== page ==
NI Court of Appeal: Reduction for ‘excessive’ £71,860 award to 15-year-old sexually harassed by her employer
Northern Ireland’s Court of Appeal has reduced an award made by an Industrial Tribunal in a sexual harassment claim by nearly £20,000.
About this case:
- Citation: NICA 2
- Court:NI Court of Appeal
- Judge:Mr Justice O'Hara
The court found that the award was excessive given the short nature of the employment, the lack of evidence relied on by the tribunal, and examples of ‘double counting’ in relation to assessing injury to feelings and psychiatric injury.
This was an appeal by Eugene Geraghty against an award totalling £71,860 made against him by an Industrial Tribunal. The tribunal decided that he had sexually discriminated against and harassed Alona Forose, his then 15-year-old part-time employee in his ice-cream shop.
The first issue before the court was whether the proceedings should have been anonymised. At the time of the original tribunal, Rule 49 Schedule 1 of the Industrial tribunals and Fair Employment tribunal (Constitution and Rules of Procedure) Regulations (NI) 2005 required that proceedings of this nature be anonymous.
By the time the tribunal came to hear the case in 2021, Rule 49 had been replaced by a new rule, Rule 44, which allowed the parties to make applications seeking anonymity. The claimant, now 20, asked the tribunal to revoke the earlier anonymity order, saying that she wanted the truth to be made public, and to empower other women.
The court, agreeing with the tribunal’s decision, decided to revoke anonymity, arguing that justice should be open and public, noting Ms Forose’s wishes, and highlighting that there had already been local media reports about Mr Geraghty’s prosecution.
The tribunal process
After the allegations of sexual harassment were made, Mr Geraghty ultimately pleaded guilty to a single charge of common assault, contrary to section 42 of the Offences against the Person Act 1861. The District Judge imposed a four-month sentence suspended for two years.
A Risk of Sexual Harm Order was also imposed on Mr Geraghty, which prohibited him from approaching or communicating with the victim and her family unless approved. As a result, he could not take part in the tribunal without being in breach of the order.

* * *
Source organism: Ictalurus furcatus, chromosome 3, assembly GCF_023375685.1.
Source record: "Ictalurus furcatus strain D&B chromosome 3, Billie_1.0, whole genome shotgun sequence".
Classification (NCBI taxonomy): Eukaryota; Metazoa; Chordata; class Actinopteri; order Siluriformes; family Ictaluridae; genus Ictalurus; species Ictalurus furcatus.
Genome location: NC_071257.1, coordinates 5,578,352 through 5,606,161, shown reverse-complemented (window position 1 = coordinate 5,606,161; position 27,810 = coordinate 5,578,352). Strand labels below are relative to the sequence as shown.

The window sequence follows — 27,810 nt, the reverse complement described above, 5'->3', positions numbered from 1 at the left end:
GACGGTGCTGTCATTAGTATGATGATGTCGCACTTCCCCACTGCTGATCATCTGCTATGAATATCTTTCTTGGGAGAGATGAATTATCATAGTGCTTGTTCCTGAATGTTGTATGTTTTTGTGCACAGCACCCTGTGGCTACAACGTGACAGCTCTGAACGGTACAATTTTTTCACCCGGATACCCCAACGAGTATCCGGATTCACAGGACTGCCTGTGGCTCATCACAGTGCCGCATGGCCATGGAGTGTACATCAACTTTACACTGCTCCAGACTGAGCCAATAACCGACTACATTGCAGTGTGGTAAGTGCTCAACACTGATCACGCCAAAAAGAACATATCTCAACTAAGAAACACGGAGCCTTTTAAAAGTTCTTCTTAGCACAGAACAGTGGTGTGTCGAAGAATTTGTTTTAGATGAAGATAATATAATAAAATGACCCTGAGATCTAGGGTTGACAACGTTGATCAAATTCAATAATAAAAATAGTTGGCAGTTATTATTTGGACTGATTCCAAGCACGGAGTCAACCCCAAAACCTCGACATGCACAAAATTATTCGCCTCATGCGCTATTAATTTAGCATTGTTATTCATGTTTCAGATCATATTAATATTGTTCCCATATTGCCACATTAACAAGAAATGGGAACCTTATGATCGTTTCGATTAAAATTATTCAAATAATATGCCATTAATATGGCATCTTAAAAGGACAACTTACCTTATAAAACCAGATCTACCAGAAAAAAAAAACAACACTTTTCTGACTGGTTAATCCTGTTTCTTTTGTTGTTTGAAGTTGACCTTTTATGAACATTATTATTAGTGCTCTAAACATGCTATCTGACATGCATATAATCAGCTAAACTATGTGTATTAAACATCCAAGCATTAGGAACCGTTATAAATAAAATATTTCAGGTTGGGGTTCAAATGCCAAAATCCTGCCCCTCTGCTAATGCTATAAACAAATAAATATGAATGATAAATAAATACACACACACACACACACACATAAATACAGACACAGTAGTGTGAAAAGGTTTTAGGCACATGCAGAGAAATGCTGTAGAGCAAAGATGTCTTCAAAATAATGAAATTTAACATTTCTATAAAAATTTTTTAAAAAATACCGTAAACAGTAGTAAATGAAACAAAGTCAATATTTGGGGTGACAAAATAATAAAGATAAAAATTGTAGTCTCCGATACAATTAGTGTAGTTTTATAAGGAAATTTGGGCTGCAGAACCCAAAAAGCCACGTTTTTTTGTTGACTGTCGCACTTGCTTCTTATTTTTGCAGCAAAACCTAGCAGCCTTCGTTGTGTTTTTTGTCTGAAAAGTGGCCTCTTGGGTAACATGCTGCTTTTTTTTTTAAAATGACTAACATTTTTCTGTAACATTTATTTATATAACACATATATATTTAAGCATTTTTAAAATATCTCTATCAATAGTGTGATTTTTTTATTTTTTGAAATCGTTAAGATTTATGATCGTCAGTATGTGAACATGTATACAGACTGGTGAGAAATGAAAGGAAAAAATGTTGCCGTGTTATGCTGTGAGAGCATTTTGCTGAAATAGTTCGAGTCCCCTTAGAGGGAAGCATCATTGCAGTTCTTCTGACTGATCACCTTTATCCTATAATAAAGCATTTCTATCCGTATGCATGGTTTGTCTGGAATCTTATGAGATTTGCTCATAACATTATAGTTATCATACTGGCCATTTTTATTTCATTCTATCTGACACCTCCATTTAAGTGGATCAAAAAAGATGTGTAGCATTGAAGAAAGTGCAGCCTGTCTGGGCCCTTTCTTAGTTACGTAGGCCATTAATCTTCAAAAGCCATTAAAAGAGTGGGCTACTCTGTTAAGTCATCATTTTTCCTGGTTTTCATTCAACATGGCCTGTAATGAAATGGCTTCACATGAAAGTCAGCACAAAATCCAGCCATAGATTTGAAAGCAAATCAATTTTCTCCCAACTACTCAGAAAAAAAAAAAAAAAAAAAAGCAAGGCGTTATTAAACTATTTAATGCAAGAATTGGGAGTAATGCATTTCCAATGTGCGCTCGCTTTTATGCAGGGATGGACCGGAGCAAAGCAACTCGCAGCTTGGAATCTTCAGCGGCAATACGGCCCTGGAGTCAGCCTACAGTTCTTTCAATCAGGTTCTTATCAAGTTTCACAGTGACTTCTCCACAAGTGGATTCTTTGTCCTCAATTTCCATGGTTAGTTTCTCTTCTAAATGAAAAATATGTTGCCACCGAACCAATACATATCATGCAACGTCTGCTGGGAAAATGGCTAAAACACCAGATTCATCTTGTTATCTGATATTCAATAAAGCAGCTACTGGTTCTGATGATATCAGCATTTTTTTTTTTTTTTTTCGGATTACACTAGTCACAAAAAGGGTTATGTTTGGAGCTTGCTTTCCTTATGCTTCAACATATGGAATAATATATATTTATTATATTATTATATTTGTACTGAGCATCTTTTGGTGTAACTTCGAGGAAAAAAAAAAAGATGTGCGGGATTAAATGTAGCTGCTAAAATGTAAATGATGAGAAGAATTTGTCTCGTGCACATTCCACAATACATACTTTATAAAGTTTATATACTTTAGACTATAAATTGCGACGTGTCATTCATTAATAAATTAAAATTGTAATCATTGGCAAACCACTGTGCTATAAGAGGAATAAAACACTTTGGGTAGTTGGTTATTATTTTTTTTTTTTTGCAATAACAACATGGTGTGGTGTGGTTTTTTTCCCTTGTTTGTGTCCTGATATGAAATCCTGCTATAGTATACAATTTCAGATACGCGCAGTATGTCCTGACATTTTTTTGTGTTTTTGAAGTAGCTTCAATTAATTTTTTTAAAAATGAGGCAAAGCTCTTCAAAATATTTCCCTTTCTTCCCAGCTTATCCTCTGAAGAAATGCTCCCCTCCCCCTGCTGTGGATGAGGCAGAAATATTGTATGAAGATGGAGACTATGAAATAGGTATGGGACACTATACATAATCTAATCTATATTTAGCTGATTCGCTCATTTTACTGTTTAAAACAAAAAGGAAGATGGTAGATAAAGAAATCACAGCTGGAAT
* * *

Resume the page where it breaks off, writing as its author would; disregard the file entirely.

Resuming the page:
In response, the tribunal decided that Mr Geraghty and Ms Forose would attend the tribunal in different rooms connected by video link. They also staggered their arrival and departure times, and any questions were written down by Mr Geraghty and put to Ms Forose by the vice-president hearing the case.
The tribunal claimed that Mr Geraghty still had a full opportunity to challenge and test the evidence, and to make submissions, which included his own 24 pages of handwritten questions.
This court accepted that, although this was not a traditional means of cross-examination, it was appropriate given the circumstances. The tribunal did not err in law, but rather devised a structured way forward for the case, which ensured that the appellant received a fair hearing.
Was the total award of £71,860 excessive?
In reaching the £71,860 award award, the tribunal considered a 2020 report by Dr Best, consultant psychiatrist. He diagnosed Ms Forose with “an adjustment disorder, prolonged depressive reaction”, for which the tribunal awarded £41,500 for injury to her feelings.
Also relying on this report, the tribunal awarded an additional £20,000 for what was described as the moderate psychiatric damage which the claimant had suffered.
Finally, the tribunal awarded £6,000 for aggravated damages, which related to Mr Geraghty’s later conduct, which included calling the victim a “scam artist” and threatening to re-open his criminal conviction. The court accepted this approach, but had difficulty with the awards for injury to feelings and psychiatric damage.
The court found that the tribunal had engaged in double counting in relation to the psychiatric damages. Dr Best’s report was considered and relied on in awarding both areas of damages, which, the court concluded, amounted to double counting.
Further, the court found it “impossible to view the awards for injury to feelings and psychiatric damage as anything other than excessive”. Given that they were excessive, the court concluded that it was necessary to interfere with the tribunal’s award.
The court noted that the report also did not take into account Ms Forose’s medical records, which were put before the tribunal but were not relied on or referred to at any point in Dr Best’s report.
Similarly, Ms Forose argued that the harassment had impacted on her education, including her school attendance and GCSE results. However, evidence of her academic performance prior to the harassment was not provided when sought by Mr Geraghty. The court found this to be “entirely unsatisfactory”.
Further, the court noted that Ms Forose had worked for Mr Geraghty on a part-time basis for less than three months. They found that while the harassment was gross and involved a schoolgirl and a much older man, it was difficult to agree with the tribunal’s finding that “it is difficult to conceive of a more serious injury to feelings than the present case”.
Ultimately, the court found that no member of the court would have relied on Dr Best’s report to make an award of £20,000 for psychiatric injury over and above the award for injury to feelings, nor should the tribunal have done so.
The court’s view was that the total award of £61,500 for injury to feelings and psychiatric damage was clearly excessive. The court invoked its power to overturn and substitute the award.
In light of the evidence, the court awarded a total of £40,000 for injury to feelings, including psychiatric injury. It was the court’s view that this remained a significant award and one which adequately reflected the injury to feelings which must have been suffered by the claimant.
As the award of £6,000 was untouched, the total award was reduced to £46,000.